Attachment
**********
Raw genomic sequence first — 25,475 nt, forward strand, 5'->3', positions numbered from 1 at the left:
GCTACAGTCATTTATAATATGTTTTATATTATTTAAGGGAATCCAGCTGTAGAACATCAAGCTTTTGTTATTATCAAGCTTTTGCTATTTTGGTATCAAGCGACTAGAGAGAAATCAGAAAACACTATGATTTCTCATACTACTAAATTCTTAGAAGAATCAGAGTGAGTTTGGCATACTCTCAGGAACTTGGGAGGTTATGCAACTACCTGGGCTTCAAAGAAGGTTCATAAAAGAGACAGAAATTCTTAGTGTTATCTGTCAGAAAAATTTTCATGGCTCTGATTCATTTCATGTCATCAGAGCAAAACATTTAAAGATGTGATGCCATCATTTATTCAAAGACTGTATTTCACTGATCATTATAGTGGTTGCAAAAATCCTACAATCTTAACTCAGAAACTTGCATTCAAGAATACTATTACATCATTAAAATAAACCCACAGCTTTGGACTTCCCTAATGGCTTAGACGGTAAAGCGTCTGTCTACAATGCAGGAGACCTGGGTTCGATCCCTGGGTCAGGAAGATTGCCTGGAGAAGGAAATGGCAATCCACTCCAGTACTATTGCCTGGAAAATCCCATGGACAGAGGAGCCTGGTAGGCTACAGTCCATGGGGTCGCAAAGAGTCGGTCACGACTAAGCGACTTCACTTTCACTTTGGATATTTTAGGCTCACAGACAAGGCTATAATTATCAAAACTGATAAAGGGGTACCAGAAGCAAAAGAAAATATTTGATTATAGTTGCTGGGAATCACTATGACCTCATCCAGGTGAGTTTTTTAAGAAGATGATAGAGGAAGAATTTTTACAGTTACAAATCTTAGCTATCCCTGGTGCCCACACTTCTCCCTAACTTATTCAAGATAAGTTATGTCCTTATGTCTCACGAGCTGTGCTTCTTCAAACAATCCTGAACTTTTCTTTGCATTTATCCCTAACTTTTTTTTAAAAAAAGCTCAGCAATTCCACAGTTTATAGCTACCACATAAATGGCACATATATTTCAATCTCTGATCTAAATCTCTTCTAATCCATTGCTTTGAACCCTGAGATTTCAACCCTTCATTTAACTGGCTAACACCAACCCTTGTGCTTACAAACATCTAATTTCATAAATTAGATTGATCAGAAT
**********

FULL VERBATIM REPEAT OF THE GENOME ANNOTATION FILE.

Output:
Raw genomic sequence first — 25,475 nt, forward strand, 5'->3', positions numbered from 1 at the left:
GCTACAGTCATTTATAATATGTTTTATATTATTTAAGGGAATCCAGCTGTAGAACATCAAGCTTTTGTTATTATCAAGCTTTTGCTATTTTGGTATCAAGCGACTAGAGAGAAATCAGAAAACACTATGATTTCTCATACTACTAAATTCTTAGAAGAATCAGAGTGAGTTTGGCATACTCTCAGGAACTTGGGAGGTTATGCAACTACCTGGGCTTCAAAGAAGGTTCATAAAAGAGACAGAAATTCTTAGTGTTATCTGTCAGAAAAATTTTCATGGCTCTGATTCATTTCATGTCATCAGAGCAAAACATTTAAAGATGTGATGCCATCATTTATTCAAAGACTGTATTTCACTGATCATTATAGTGGTTGCAAAAATCCTACAATCTTAACTCAGAAACTTGCATTCAAGAATACTATTACATCATTAAAATAAACCCACAGCTTTGGACTTCCCTAATGGCTTAGACGGTAAAGCGTCTGTCTACAATGCAGGAGACCTGGGTTCGATCCCTGGGTCAGGAAGATTGCCTGGAGAAGGAAATGGCAATCCACTCCAGTACTATTGCCTGGAAAATCCCATGGACAGAGGAGCCTGGTAGGCTACAGTCCATGGGGTCGCAAAGAGTCGGTCACGACTAAGCGACTTCACTTTCACTTTGGATATTTTAGGCTCACAGACAAGGCTATAATTATCAAAACTGATAAAGGGGTACCAGAAGCAAAAGAAAATATTTGATTATAGTTGCTGGGAATCACTATGACCTCATCCAGGTGAGTTTTTTAAGAAGATGATAGAGGAAGAATTTTTACAGTTACAAATCTTAGCTATCCCTGGTGCCCACACTTCTCCCTAACTTATTCAAGATAAGTTATGTCCTTATGTCTCACGAGCTGTGCTTCTTCAAACAATCCTGAACTTTTCTTTGCATTTATCCCTAACTTTTTTTTAAAAAAAGCTCAGCAATTCCACAGTTTATAGCTACCACATAAATGGCACATATATTTCAATCTCTGATCTAAATCTCTTCTAATCCATTGCTTTGAACCCTGAGATTTCAACCCTTCATTTAACTGGCTAACACCAACCCTTGTGCTTACAAACATCTAATTTCATAAATTAGATTGATCAGAAT